Grand unification theories, such as $SU(5)$/$SO(10)$/SUSY variants, suggest proton decay. The lack of observational evidence for proton decay rules out simple GUTs.

But wait a minute! The GUT's prediction of proton half-life is based on the assumption that proton decays into positron (along with a neutral pion). According to Cosmas Zachos's comment on another PSE post, there is NO established generational linkage between up/down quarks (making up the proton) and electron/position. We might as well assume up/down quarks and muon/antimuon are in the same generation (as suggested here, whereas electrons and, say, top/bottom quarks are in the same generation). Hence proton should decay into antimuon, rather than positron (assuming GUT vertices involving X bosons are generation preserving).

If this is the case, the proton half-life is much longer than envisioned before, since muons are heavier than electrons. Therefore, the lack of observational evidence for proton decay does NOT disprove simple GUTs at all.

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    $\begingroup$ Respective partial lifetime channels in Nishino et al 2012. $\endgroup$ Sep 28, 2018 at 16:21
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    $\begingroup$ Yes, that's why it's important to search all channels. In fact in general we probably have some linear superposition of leptons that are to be associated with the up/down pair. It's also possible that certain flavor symmetries are unbroken. See this interesting talk about this at Neutrino 2018: doi.org/10.5281/zenodo.1286980 $\endgroup$ Sep 29, 2018 at 0:57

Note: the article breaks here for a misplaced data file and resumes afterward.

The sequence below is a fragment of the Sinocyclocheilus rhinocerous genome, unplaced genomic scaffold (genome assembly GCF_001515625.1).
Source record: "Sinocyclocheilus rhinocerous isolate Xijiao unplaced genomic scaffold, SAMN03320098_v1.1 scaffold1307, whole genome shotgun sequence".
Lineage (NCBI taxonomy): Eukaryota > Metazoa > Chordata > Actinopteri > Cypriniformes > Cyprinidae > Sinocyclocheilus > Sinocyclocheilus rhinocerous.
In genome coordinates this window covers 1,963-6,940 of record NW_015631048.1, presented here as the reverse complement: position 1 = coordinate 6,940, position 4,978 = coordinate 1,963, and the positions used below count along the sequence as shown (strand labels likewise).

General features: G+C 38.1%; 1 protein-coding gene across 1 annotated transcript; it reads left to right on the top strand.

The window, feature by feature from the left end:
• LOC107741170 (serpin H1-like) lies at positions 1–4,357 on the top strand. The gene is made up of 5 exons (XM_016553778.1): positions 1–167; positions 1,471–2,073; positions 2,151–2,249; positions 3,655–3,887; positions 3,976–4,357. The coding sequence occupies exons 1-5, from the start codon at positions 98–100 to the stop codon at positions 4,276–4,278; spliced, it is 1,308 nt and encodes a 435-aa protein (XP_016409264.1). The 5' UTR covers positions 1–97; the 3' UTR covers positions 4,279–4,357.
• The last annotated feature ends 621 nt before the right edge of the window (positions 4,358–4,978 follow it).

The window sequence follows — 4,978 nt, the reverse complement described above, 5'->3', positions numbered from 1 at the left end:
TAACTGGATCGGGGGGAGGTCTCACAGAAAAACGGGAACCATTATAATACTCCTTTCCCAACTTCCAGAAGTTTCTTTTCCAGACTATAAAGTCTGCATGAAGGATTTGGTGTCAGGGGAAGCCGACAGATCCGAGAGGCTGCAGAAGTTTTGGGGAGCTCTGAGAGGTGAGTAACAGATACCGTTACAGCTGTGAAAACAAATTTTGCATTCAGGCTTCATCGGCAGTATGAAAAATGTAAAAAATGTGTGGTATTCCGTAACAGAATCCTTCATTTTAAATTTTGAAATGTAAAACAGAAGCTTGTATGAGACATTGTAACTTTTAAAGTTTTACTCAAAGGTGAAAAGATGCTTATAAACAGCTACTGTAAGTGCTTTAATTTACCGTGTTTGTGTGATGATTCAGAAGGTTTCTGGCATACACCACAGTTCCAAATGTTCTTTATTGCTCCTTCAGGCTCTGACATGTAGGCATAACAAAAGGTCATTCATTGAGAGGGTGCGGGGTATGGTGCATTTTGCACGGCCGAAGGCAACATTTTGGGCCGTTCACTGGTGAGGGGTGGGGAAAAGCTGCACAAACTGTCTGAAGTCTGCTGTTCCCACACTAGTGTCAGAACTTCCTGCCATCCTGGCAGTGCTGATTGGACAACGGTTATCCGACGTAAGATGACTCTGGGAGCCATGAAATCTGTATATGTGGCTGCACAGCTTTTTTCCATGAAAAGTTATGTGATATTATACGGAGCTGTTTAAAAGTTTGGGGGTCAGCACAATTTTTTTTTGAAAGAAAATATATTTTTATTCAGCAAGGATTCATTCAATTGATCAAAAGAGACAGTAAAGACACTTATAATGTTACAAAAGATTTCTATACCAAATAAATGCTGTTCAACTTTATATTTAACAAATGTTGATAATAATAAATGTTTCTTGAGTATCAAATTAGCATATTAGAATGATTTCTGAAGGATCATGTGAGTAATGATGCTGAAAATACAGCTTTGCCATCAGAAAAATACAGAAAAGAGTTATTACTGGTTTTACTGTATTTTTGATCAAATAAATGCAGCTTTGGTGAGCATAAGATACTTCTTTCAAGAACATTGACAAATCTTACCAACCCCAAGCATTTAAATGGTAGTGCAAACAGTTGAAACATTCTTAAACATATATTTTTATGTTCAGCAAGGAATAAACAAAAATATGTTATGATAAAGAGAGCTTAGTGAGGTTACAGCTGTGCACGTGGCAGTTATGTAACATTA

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    $\begingroup$ Food for thought. $\endgroup$
    – rob
    Oct 5, 2018 at 20:35
  • $\begingroup$ I don't see how there can be any reliable answers to a question based upon such speculative physics theories. We know that proton decay is excluded experimentally to a very extreme level. There is a Standard Model reason that this is true. There is not any theory with experimental support that reaches any other conclusion. $\endgroup$
    – ohwilleke
    Oct 5, 2018 at 20:51

1 Answer 1


I don't think that fixes any problems. It doesn't matter how you set up the generations; in simple GUTs both of the decays you mention will happen.

In more detail: we already know that lepton number is violated, which means that if the decay $p \to \mu^+ \pi_0$ is allowed, so is $p \to e^+ \pi_0$. From an effective field theory point of view, the fact that one of these process is allowed "directly" by an exchange of a GUT X or Y-boson, while the other requires "extra" violations, doesn't really matter. Both are described by dimension 6 operators consistent with the symmetries, so both must happen at comparable rates, suppressed by $1/\Lambda_{\text{GUT}}^2$.


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